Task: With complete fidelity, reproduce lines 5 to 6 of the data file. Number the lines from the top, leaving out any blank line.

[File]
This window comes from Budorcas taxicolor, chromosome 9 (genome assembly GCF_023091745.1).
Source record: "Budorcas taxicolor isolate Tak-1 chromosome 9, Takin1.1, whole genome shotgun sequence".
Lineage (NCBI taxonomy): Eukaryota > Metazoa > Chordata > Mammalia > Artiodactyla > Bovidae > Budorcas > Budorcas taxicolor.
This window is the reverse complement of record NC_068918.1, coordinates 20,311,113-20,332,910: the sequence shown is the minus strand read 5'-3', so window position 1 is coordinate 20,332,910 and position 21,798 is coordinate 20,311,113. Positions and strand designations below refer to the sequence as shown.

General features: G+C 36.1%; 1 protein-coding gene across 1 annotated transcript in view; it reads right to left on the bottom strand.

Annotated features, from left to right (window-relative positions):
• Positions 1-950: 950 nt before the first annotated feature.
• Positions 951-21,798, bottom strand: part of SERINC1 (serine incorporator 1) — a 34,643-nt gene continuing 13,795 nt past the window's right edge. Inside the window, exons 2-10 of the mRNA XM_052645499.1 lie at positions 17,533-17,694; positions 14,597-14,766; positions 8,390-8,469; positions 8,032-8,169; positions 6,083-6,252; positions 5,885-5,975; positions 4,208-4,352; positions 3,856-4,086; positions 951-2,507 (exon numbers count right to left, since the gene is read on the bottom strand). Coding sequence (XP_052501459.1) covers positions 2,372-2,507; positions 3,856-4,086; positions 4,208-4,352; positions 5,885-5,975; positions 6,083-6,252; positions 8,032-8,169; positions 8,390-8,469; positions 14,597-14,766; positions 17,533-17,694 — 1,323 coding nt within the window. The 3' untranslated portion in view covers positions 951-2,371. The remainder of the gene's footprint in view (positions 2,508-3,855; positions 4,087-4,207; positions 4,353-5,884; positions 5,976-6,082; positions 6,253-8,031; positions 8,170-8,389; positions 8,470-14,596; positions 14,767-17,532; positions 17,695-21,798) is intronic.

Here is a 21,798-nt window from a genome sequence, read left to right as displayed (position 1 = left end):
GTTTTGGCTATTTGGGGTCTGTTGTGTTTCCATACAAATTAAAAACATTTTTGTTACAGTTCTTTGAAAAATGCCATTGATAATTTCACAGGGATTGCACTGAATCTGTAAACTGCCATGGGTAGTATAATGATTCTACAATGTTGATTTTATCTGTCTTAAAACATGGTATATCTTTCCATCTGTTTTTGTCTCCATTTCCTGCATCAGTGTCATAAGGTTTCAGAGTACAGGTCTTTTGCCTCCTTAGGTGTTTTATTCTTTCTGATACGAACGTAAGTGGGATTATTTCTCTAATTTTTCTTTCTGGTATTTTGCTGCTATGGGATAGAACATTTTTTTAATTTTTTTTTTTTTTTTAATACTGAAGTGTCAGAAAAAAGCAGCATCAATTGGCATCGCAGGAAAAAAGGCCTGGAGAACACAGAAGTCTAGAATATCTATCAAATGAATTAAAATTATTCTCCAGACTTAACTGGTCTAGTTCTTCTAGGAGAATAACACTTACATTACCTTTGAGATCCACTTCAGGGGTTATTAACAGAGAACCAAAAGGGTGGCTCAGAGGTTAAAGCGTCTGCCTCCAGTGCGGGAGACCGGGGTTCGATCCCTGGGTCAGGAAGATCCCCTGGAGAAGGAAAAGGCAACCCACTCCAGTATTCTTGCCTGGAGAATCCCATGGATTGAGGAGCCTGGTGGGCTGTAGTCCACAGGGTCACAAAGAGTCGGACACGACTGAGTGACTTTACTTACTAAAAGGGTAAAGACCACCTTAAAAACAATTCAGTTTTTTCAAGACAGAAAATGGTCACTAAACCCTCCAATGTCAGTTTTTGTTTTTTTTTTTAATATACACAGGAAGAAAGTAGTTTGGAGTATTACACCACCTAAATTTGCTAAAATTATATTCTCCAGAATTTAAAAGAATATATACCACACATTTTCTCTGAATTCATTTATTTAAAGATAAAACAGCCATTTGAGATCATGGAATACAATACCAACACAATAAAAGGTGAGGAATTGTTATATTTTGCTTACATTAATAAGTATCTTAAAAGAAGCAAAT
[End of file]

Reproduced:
General features: G+C 36.1%; 1 protein-coding gene across 1 annotated transcript in view; it reads right to left on the bottom strand.

Annotated features, from left to right (window-relative positions):